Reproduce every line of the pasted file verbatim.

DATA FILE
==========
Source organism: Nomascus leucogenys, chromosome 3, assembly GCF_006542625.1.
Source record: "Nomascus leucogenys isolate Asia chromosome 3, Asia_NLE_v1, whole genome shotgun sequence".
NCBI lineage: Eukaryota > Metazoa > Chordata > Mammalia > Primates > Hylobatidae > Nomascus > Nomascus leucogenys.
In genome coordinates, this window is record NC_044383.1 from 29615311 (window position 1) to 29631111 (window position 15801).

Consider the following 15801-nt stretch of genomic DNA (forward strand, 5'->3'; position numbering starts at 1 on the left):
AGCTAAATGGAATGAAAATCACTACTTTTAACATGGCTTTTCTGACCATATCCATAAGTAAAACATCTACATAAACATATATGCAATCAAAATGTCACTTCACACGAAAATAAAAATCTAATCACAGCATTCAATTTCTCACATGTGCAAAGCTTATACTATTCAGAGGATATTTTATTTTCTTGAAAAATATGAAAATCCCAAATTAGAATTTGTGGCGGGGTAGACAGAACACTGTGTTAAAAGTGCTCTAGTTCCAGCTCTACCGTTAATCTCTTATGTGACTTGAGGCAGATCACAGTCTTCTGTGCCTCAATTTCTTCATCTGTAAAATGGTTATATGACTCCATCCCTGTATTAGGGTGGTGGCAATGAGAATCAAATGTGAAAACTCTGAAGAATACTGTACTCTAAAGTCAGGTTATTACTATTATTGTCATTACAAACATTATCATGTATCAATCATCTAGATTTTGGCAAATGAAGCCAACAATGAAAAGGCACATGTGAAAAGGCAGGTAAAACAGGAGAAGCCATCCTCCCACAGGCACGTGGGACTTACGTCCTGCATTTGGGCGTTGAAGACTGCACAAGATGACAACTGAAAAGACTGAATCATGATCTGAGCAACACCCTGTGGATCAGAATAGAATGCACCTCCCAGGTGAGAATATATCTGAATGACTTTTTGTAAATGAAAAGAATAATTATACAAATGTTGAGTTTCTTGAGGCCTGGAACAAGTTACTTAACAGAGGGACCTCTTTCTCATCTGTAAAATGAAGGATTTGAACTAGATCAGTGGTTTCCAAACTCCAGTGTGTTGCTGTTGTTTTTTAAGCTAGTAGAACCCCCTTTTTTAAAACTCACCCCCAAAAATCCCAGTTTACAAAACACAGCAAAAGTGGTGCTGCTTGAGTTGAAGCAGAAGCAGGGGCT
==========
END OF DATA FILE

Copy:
Source organism: Nomascus leucogenys, chromosome 3, assembly GCF_006542625.1.
Source record: "Nomascus leucogenys isolate Asia chromosome 3, Asia_NLE_v1, whole genome shotgun sequence".
NCBI lineage: Eukaryota > Metazoa > Chordata > Mammalia > Primates > Hylobatidae > Nomascus > Nomascus leucogenys.
In genome coordinates, this window is record NC_044383.1 from 29615311 (window position 1) to 29631111 (window position 15801).

Consider the following 15801-nt stretch of genomic DNA (forward strand, 5'->3'; position numbering starts at 1 on the left):
AGCTAAATGGAATGAAAATCACTACTTTTAACATGGCTTTTCTGACCATATCCATAAGTAAAACATCTACATAAACATATATGCAATCAAAATGTCACTTCACACGAAAATAAAAATCTAATCACAGCATTCAATTTCTCACATGTGCAAAGCTTATACTATTCAGAGGATATTTTATTTTCTTGAAAAATATGAAAATCCCAAATTAGAATTTGTGGCGGGGTAGACAGAACACTGTGTTAAAAGTGCTCTAGTTCCAGCTCTACCGTTAATCTCTTATGTGACTTGAGGCAGATCACAGTCTTCTGTGCCTCAATTTCTTCATCTGTAAAATGGTTATATGACTCCATCCCTGTATTAGGGTGGTGGCAATGAGAATCAAATGTGAAAACTCTGAAGAATACTGTACTCTAAAGTCAGGTTATTACTATTATTGTCATTACAAACATTATCATGTATCAATCATCTAGATTTTGGCAAATGAAGCCAACAATGAAAAGGCACATGTGAAAAGGCAGGTAAAACAGGAGAAGCCATCCTCCCACAGGCACGTGGGACTTACGTCCTGCATTTGGGCGTTGAAGACTGCACAAGATGACAACTGAAAAGACTGAATCATGATCTGAGCAACACCCTGTGGATCAGAATAGAATGCACCTCCCAGGTGAGAATATATCTGAATGACTTTTTGTAAATGAAAAGAATAATTATACAAATGTTGAGTTTCTTGAGGCCTGGAACAAGTTACTTAACAGAGGGACCTCTTTCTCATCTGTAAAATGAAGGATTTGAACTAGATCAGTGGTTTCCAAACTCCAGTGTGTTGCTGTTGTTTTTTAAGCTAGTAGAACCCCCTTTTTTAAAACTCACCCCCAAAAATCCCAGTTTACAAAACACAGCAAAAGTGGTGCTGCTTGAGTTGAAGCAGAAGCAGGGGCT